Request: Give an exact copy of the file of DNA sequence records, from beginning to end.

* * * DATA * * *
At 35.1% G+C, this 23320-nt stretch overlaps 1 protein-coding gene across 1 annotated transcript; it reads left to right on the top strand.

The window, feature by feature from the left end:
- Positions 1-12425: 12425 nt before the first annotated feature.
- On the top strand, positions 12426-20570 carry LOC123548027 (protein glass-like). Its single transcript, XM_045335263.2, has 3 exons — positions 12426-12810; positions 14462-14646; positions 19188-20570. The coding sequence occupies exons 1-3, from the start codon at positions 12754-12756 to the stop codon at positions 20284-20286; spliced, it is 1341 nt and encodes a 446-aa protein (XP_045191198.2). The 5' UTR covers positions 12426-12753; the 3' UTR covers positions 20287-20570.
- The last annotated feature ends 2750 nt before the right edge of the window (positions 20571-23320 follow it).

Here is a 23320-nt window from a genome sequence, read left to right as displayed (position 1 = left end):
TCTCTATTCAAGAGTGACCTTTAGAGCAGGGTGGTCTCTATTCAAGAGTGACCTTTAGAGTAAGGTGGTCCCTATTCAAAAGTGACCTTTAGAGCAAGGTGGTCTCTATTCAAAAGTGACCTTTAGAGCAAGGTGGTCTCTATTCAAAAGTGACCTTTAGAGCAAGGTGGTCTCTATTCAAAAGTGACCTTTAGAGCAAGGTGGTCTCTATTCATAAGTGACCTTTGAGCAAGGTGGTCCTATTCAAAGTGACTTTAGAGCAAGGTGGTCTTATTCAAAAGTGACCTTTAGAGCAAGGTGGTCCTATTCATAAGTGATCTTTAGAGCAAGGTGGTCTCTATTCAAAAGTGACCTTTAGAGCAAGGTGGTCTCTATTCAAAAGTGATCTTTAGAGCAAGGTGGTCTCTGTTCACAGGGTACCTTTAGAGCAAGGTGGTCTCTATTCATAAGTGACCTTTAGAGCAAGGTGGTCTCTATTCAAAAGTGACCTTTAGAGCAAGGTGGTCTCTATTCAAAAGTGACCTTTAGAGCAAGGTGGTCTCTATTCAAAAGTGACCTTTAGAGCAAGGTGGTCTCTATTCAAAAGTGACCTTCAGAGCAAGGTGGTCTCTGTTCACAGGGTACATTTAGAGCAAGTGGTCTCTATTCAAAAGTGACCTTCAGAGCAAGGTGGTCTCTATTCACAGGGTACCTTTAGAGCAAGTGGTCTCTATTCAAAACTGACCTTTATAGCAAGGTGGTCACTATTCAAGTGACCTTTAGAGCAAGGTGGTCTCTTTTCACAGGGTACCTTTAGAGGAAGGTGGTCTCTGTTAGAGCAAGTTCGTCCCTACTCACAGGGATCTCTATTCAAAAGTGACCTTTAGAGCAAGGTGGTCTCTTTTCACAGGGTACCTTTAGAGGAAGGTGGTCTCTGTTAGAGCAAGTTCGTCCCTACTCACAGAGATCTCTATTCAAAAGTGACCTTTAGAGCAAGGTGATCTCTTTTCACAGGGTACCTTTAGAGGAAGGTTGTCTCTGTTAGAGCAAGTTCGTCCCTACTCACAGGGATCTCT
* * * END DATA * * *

At 35.1% G+C, this 23320-nt stretch overlaps 1 protein-coding gene across 1 annotated transcript; it reads left to right on the top strand.

The window, feature by feature from the left end:
- Positions 1-12425: 12425 nt before the first annotated feature.
- On the top strand, positions 12426-20570 carry LOC123548027 (protein glass-like). Its single transcript, XM_045335263.2, has 3 exons — positions 12426-12810; positions 14462-14646; positions 19188-20570. The coding sequence occupies exons 1-3, from the start codon at positions 12754-12756 to the stop codon at positions 20284-20286; spliced, it is 1341 nt and encodes a 446-aa protein (XP_045191198.2). The 5' UTR covers positions 12426-12753; the 3' UTR covers positions 20287-20570.
- The last annotated feature ends 2750 nt before the right edge of the window (positions 20571-23320 follow it).

Here is a 23320-nt window from a genome sequence, read left to right as displayed (position 1 = left end):
TCTCTATTCAAGAGTGACCTTTAGAGCAGGGTGGTCTCTATTCAAGAGTGACCTTTAGAGTAAGGTGGTCCCTATTCAAAAGTGACCTTTAGAGCAAGGTGGTCTCTATTCAAAAGTGACCTTTAGAGCAAGGTGGTCTCTATTCAAAAGTGACCTTTAGAGCAAGGTGGTCTCTATTCAAAAGTGACCTTTAGAGCAAGGTGGTCTCTATTCATAAGTGACCTTTGAGCAAGGTGGTCCTATTCAAAGTGACTTTAGAGCAAGGTGGTCTTATTCAAAAGTGACCTTTAGAGCAAGGTGGTCCTATTCATAAGTGATCTTTAGAGCAAGGTGGTCTCTATTCAAAAGTGACCTTTAGAGCAAGGTGGTCTCTATTCAAAAGTGATCTTTAGAGCAAGGTGGTCTCTGTTCACAGGGTACCTTTAGAGCAAGGTGGTCTCTATTCATAAGTGACCTTTAGAGCAAGGTGGTCTCTATTCAAAAGTGACCTTTAGAGCAAGGTGGTCTCTATTCAAAAGTGACCTTTAGAGCAAGGTGGTCTCTATTCAAAAGTGACCTTTAGAGCAAGGTGGTCTCTATTCAAAAGTGACCTTCAGAGCAAGGTGGTCTCTGTTCACAGGGTACATTTAGAGCAAGTGGTCTCTATTCAAAAGTGACCTTCAGAGCAAGGTGGTCTCTATTCACAGGGTACCTTTAGAGCAAGTGGTCTCTATTCAAAACTGACCTTTATAGCAAGGTGGTCACTATTCAAGTGACCTTTAGAGCAAGGTGGTCTCTTTTCACAGGGTACCTTTAGAGGAAGGTGGTCTCTGTTAGAGCAAGTTCGTCCCTACTCACAGGGATCTCTATTCAAAAGTGACCTTTAGAGCAAGGTGGTCTCTTTTCACAGGGTACCTTTAGAGGAAGGTGGTCTCTGTTAGAGCAAGTTCGTCCCTACTCACAGAGATCTCTATTCAAAAGTGACCTTTAGAGCAAGGTGATCTCTTTTCACAGGGTACCTTTAGAGGAAGGTTGTCTCTGTTAGAGCAAGTTCGTCCCTACTCACAGGGATCTCT